My new Mac mini (Intel, 1.66 GHz, 1 MB RAM, 80 GB HD), named “Aereon,” arrived this last week. I set it up as a home theater device last night. It’s been very interesting to see Front Row in action and to play with some of the new capabilities the mini brings to the audio/video arena.

For those who don’t know, Front Row is Apple’s easy-to-use program for accessing music, DVDs, movies, and pictures. Just click the menu button the pack of gum-sized Apple six-button remote, and up pops Front Row. Honestly, it couldn’t be simpler to use, and compared to the crazy number of buttons on most remotes, Apple’s done a bang-up job (again) of taking something ordinarily complex and making it extraordinarily easy.

The music in Front Row is pulled from your iTunes library. I started off by sharing the large iTunes library on Mystic, having Aereon pull the tunes wirelessly across the local network. This worked flawlessly, but it requires that Mystic be awake and present on the network. What if I’m traveling and Erin wants to listen to music? I’ll be moving the iTunes library over to Aereon shortly.

DVDs play flawless through Front Row. Again, the remarkable Apple magic has made it so that one little remote can control everything. It’s a lovely experience.

I don’t have any iMovie movies to test (yet), but I suspect they would appear much the same way. Similarly, I’ve not purchased any TV Shows or Movies via the iTunes store (which Front Row integrates into your TV viewing experience), but I assume they’d be just fine. One neat feature is the ability to access Apple’s QuickTime Movie Trailer site. The available movies appear as posters you can scroll through. Then you click the remote button to select the preview you want to see. The downside here is that you’ll be loading the larger full-screen sized trailers, so it can take a couple minutes before the trailer starts. A faster Internet connection (Verizon’s FIOS, for example) would go a long way toward alleviating this complaint.

I’ve not had time yet to explore the Pictures category, but Front Row should display everything from your iPhoto library in slide show format and you can just happily click along.

In terms of hooking the Aereon to the TV, I faced some challenges. Our old 1993 RCA does like its composite video in port for some reason, so I had to route through the VCR’s coaxial cable input. I will soon get an S-video cable and attempt a connection that way.

The audio out of the Mac mini is superb. With the appropriate cable, it routed audio from mini jack to RCA stereo with no problems, and, if I do say so myself, the Dolby Pro-Logic Surround Sound rocks. It’s a terrific audio experience (better than the video experience in fact since that old RCA is on the dreadful side).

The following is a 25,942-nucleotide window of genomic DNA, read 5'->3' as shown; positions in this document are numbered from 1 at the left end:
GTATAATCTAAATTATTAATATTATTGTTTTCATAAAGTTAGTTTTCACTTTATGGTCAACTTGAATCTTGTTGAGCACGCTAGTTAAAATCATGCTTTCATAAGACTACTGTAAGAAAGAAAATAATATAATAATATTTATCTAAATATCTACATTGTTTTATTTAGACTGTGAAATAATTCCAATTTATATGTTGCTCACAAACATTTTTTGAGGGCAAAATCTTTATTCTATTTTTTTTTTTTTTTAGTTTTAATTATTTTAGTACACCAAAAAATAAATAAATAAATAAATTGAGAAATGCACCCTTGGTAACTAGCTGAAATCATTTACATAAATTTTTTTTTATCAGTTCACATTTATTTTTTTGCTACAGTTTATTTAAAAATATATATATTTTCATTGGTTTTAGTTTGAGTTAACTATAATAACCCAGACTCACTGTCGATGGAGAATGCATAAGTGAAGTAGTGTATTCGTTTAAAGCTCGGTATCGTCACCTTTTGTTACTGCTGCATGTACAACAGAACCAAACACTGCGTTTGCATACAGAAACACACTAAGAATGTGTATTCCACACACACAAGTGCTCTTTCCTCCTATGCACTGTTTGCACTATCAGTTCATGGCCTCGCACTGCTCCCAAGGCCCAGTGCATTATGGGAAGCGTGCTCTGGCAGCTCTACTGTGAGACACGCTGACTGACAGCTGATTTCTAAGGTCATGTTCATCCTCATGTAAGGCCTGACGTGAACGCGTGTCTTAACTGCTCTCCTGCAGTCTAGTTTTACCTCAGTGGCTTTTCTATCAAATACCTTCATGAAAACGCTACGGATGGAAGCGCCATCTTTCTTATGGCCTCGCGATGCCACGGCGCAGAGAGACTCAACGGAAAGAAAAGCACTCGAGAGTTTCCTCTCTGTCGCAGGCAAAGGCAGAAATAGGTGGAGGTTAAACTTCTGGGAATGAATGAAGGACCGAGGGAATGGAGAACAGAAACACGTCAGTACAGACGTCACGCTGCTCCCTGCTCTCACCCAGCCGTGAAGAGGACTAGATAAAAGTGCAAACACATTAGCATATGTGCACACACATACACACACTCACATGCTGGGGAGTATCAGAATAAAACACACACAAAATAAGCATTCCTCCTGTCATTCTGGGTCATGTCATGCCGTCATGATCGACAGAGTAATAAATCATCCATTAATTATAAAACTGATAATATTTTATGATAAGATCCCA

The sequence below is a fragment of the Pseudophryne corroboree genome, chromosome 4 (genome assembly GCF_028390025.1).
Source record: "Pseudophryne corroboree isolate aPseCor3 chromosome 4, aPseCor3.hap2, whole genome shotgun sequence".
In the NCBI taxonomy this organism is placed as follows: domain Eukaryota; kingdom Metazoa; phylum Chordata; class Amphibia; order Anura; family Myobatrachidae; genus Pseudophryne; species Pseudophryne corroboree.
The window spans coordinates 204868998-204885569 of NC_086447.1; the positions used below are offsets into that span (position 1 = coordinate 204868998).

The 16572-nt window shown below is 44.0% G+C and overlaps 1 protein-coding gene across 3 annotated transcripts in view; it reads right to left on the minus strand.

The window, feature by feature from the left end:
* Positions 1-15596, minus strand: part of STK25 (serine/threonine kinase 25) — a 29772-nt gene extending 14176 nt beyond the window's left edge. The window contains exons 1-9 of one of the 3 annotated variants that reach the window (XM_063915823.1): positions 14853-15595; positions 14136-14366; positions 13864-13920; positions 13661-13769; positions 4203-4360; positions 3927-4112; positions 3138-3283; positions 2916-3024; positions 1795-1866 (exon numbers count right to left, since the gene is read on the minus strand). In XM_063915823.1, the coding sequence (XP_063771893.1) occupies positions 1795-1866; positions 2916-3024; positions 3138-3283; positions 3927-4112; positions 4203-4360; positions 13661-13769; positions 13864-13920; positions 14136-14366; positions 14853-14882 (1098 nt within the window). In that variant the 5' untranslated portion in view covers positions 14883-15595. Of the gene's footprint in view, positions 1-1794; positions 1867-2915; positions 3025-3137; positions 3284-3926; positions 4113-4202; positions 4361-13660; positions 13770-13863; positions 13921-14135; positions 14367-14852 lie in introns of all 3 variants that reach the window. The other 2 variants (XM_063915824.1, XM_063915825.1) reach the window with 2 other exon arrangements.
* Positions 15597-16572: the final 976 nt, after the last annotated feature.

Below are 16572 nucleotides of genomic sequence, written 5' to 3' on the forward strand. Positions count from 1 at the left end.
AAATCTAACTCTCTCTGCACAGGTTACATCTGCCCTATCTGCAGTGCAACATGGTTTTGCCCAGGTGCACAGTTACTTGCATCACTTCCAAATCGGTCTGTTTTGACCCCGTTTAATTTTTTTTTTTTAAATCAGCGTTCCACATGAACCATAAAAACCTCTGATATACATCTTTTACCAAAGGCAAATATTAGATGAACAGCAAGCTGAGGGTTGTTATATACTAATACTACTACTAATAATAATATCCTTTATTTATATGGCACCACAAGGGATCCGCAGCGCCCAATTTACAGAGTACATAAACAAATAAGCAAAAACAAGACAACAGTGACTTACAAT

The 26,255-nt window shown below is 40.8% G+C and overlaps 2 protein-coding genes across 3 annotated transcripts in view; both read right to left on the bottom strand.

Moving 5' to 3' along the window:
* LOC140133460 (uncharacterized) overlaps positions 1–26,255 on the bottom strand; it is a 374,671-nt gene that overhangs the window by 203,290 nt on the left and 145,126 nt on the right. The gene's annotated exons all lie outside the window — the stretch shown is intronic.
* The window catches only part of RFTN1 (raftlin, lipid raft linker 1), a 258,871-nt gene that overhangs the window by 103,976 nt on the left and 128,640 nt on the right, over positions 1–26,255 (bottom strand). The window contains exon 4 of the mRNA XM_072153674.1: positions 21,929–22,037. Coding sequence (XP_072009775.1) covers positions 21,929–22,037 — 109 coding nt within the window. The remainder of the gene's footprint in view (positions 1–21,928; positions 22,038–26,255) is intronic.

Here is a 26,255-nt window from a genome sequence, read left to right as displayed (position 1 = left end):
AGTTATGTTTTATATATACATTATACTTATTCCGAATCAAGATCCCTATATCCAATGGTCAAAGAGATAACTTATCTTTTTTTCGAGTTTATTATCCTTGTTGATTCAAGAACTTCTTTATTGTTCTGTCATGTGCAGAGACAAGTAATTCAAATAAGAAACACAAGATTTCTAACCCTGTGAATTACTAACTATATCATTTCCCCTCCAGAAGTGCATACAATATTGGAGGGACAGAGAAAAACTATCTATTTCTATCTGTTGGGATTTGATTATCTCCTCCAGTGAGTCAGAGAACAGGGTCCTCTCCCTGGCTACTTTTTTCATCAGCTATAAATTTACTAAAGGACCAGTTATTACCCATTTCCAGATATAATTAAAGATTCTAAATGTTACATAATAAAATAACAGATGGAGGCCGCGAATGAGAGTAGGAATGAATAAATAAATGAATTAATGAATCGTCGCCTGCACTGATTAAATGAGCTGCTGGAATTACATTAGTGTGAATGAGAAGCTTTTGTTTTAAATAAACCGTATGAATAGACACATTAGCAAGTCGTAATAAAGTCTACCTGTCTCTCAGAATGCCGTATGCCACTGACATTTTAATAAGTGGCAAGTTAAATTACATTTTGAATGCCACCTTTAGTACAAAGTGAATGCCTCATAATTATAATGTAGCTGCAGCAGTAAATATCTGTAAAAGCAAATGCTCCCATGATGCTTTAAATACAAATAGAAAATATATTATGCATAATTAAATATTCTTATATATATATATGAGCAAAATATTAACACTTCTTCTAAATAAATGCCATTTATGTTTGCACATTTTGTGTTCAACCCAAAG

I’ve also purchased and attached an Elgato EyeTV 250, which is roughly a Tivo for the Mac. If that means nothing to you, think of it as a super-duper VCR replacement. Basically the EyeTV 250 lets you record TV to your Mac. But it does more. You can also pause live TV. Plus you can easily skip commercials (yay!) on recorded shows. You can even go back, cut out the commercials, then keep the show on the Mac, burn to disc, or move to video iPod. You can also program to record shows by viewing a TV schedule and clicking a button. (Programming a VCR was never this easy.) The display still flashes “12:00” though. Ah, just kidding. The EyeTV can also digitize old VHS tapes, which should mean our wedding video will last a bit longer. =)

Presently, the tough parts of the Mac mini home theater are in the setup. Routing cables hither and yon takes some patience, and, it hardly need be said, the right cables. Once everything is connected, the biggest issue is turning everything on: Stereo system, TV, VCR, Mac mini. Actually using what’s there isn’t that difficult, but I reserve the right to amend this sentence once I show it off to a relative non-techie like Erin and get her opinion. (In that regard, MAJOR kudos to my wife for letting mess around with the TV like this. Every guy should be so lucky.)

Oh, one more thing…I’ve installed Apple Remote Desktop on Aereon so that I can control all the TV programming (actually I can control the whole computer) from Mystic. In theory, I can even program the EyeTV to record shows from any Internet-connected computer. Say, I’ve forgotten to tape the Amazing Race and I’m not at home. I should be able to jump on the Internet, click record, and have the EyeTV activate at home. Haven’t tested this yet, but it sure sounds exciting.

I’ll post again on this after another week or two of use. I think the potential for revolutionizing the home theater experience is huge.